|Budget: $50 million||Financed by: Lakeshore Entertainment|
|Domestic Gross: $20,534,907||Domestic Distributor: Lionsgate|
|Overseas Gross: $21,467,122||Director: Mark Neveldine & Brian Taylor|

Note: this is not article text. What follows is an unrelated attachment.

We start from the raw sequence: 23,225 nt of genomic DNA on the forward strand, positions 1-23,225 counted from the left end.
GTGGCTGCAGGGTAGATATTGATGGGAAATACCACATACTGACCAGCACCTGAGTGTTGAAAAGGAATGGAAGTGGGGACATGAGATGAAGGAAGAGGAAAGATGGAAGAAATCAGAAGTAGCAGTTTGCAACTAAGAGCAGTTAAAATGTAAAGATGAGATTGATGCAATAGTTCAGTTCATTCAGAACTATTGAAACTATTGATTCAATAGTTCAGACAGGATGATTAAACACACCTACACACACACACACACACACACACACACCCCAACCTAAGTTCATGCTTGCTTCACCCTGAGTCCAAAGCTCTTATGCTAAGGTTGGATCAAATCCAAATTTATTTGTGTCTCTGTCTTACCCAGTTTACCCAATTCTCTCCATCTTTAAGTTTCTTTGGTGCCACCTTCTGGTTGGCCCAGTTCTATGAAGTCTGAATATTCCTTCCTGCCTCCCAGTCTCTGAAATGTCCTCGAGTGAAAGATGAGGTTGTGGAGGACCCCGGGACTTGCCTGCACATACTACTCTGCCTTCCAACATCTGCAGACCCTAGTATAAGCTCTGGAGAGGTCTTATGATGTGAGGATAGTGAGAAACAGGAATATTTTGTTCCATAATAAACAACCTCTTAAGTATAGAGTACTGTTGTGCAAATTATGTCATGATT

Lakeshore Entertainment financed this $50 million action film and pre-sold Gamer, which would limit their exposure to this dud. Lionsgate acquired US rights and opened the film on the usually slow labor day weekend to a disappointing $9,156,057 — placing #4 for the weekend led by holdovers The Final Destination and Inglorious Basterds. Audiences gave Gamer a poor C cinemascore and the pic fell a steep 64% in its second frame to $3,293,055 and quickly closed its US run after 5 weeks with $20,534,907. Lionsgate would see back about $11.2 million after theaters take their percentage of the gross, which would leave much of the P&A costs in the red. The film pulled in modest domestic numbers on home video making $16 million (less after resellers take their cut and manufacturing costs). Overseas, Gamer pulled in poor numbers across numerous distributors, with $2.2 million from France and Russia as the highest numbers and its overseas total was just $21.4 million. Gamer was dumped straight to video in Australia. This would begin a string of flops for Gerard Butler vehicles, which would be followed by Machine Gun Preacher, Chasing Mavericks and Playing For Keeps.